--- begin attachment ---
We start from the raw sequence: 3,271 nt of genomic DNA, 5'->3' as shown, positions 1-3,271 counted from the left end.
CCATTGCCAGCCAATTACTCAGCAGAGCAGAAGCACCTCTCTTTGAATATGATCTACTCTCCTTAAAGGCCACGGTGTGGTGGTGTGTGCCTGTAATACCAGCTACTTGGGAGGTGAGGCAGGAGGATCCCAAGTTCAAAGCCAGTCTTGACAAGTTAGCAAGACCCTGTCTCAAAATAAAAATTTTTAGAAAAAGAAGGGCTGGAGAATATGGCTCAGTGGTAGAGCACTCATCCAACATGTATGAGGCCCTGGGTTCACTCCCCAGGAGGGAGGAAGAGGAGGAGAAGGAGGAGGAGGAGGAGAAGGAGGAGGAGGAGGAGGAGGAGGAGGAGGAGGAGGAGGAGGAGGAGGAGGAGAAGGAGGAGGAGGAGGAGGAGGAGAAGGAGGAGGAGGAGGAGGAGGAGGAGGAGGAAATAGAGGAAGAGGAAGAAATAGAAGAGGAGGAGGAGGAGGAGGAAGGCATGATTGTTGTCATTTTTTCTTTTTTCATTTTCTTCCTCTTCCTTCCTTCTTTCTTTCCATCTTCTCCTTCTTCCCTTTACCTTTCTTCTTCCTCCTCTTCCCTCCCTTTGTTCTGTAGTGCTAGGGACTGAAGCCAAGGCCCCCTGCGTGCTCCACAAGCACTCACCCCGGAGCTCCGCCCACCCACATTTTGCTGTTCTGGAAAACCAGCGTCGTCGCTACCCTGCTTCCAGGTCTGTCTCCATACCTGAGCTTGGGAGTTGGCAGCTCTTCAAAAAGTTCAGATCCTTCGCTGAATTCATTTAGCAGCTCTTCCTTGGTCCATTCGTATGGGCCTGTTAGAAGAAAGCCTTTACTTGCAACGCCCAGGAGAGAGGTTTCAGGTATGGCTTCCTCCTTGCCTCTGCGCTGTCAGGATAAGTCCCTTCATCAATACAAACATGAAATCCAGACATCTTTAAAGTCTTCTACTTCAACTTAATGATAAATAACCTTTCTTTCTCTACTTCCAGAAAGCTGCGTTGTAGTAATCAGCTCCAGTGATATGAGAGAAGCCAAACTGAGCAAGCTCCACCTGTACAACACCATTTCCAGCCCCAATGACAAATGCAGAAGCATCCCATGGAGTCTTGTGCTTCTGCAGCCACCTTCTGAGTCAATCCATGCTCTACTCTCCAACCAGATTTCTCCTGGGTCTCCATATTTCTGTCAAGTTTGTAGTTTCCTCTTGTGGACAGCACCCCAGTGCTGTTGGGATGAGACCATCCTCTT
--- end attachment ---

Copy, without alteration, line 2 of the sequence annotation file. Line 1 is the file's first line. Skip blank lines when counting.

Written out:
CCATTGCCAGCCAATTACTCAGCAGAGCAGAAGCACCTCTCTTTGAATATGATCTACTCTCCTTAAAGGCCACGGTGTGGTGGTGTGTGCCTGTAATACCAGCTACTTGGGAGGTGAGGCAGGAGGATCCCAAGTTCAAAGCCAGTCTTGACAAGTTAGCAAGACCCTGTCTCAAAATAAAAATTTTTAGAAAAAGAAGGGCTGGAGAATATGGCTCAGTGGTAGAGCACTCATCCAACATGTATGAGGCCCTGGGTTCACTCCCCAGGAGGGAGGAAGAGGAGGAGAAGGAGGAGGAGGAGGAGAAGGAGGAGGAGGAGGAGGAGGAGGAGGAGGAGGAGGAGGAGGAGGAGGAGGAGAAGGAGGAGGAGGAGGAGGAGGAGAAGGAGGAGGAGGAGGAGGAGGAGGAGGAGGAAATAGAGGAAGAGGAAGAAATAGAAGAGGAGGAGGAGGAGGAGGAAGGCATGATTGTTGTCATTTTTTCTTTTTTCATTTTCTTCCTCTTCCTTCCTTCTTTCTTTCCATCTTCTCCTTCTTCCCTTTACCTTTCTTCTTCCTCCTCTTCCCTCCCTTTGTTCTGTAGTGCTAGGGACTGAAGCCAAGGCCCCCTGCGTGCTCCACAAGCACTCACCCCGGAGCTCCGCCCACCCACATTTTGCTGTTCTGGAAAACCAGCGTCGTCGCTACCCTGCTTCCAGGTCTGTCTCCATACCTGAGCTTGGGAGTTGGCAGCTCTTCAAAAAGTTCAGATCCTTCGCTGAATTCATTTAGCAGCTCTTCCTTGGTCCATTCGTATGGGCCTGTTAGAAGAAAGCCTTTACTTGCAACGCCCAGGAGAGAGGTTTCAGGTATGGCTTCCTCCTTGCCTCTGCGCTGTCAGGATAAGTCCCTTCATCAATACAAACATGAAATCCAGACATCTTTAAAGTCTTCTACTTCAACTTAATGATAAATAACCTTTCTTTCTCTACTTCCAGAAAGCTGCGTTGTAGTAATCAGCTCCAGTGATATGAGAGAAGCCAAACTGAGCAAGCTCCACCTGTACAACACCATTTCCAGCCCCAATGACAAATGCAGAAGCATCCCATGGAGTCTTGTGCTTCTGCAGCCACCTTCTGAGTCAATCCATGCTCTACTCTCCAACCAGATTTCTCCTGGGTCTCCATATTTCTGTCAAGTTTGTAGTTTCCTCTTGTGGACAGCACCCCAGTGCTGTTGGGATGAGACCATCCTCTT